State house
We awoke the next morning after only 5 hours of sleep excited to explore the new city. After a nice breakfast, we headed out to walk around and enjoy the gorgeous weather. Swakopmund is a small city on the coast where the German influence is still very strong.
The architecture is a fascinating juxtaposition of modern, geometric homes, and old Bavarian style architecture. The coastline is pretty rocky, and very reminiscent of the Maine coastline I am so accustomed to, but then the streets are lined with cement brick pathways and palm trees that looks much more like what I would expect to see in Venice Beach. Our eyes were constantly beholding new sights and I greatly enjoyed all the juxtapositions. We could hardly believe that this surreal little town was located in the same country as our homes in the north. There were some times when I would have to stop and consciously remind myself that I was still in Africa and had not Apparated to a seaside European village., it's Germany!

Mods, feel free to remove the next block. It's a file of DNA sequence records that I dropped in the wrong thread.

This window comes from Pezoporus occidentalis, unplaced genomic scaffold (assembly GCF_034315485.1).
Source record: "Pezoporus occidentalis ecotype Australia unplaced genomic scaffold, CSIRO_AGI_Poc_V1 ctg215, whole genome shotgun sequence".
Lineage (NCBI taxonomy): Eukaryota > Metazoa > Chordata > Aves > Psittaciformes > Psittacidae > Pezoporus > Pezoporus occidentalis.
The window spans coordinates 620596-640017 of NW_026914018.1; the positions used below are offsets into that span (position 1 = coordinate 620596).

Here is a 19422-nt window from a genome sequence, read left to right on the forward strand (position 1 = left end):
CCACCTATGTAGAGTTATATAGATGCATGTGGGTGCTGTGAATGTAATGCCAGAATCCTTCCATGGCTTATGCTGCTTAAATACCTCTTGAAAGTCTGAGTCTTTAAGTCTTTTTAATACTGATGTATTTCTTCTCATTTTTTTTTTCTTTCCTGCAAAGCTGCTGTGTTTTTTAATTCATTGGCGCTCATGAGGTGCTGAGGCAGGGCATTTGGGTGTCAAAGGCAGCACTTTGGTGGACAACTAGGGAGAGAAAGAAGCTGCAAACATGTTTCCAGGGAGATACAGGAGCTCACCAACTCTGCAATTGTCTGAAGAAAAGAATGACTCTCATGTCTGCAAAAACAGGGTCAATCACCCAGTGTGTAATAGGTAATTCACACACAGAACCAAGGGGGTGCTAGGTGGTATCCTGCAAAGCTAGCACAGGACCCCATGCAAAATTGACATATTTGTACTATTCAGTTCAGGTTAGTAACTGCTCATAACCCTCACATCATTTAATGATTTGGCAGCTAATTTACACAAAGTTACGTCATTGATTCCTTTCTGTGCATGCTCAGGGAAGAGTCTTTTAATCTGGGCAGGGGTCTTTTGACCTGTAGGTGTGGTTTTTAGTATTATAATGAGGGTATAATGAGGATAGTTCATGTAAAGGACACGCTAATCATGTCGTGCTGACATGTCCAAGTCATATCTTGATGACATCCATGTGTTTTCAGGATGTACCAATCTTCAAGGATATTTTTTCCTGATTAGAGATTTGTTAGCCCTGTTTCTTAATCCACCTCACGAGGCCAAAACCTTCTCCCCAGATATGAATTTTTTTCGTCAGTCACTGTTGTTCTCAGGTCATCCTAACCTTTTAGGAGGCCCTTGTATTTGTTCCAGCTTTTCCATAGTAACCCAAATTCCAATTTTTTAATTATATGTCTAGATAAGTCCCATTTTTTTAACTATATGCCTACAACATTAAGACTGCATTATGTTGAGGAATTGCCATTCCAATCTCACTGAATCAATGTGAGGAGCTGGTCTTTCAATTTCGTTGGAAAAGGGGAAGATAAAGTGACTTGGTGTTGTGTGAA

Looking down the pier
We walked along the beach to the center of town and enjoyed the smell of the ocean air-- I had forgotten how much I missed that smell. It was amazing to put my feet in the water and know that it was the same body of water that I swim in back home, except this time, instead of knowing that the Spanish shore lay far over the horizon, it was the Brazilian shore that was on the other side.

Could have come from Maine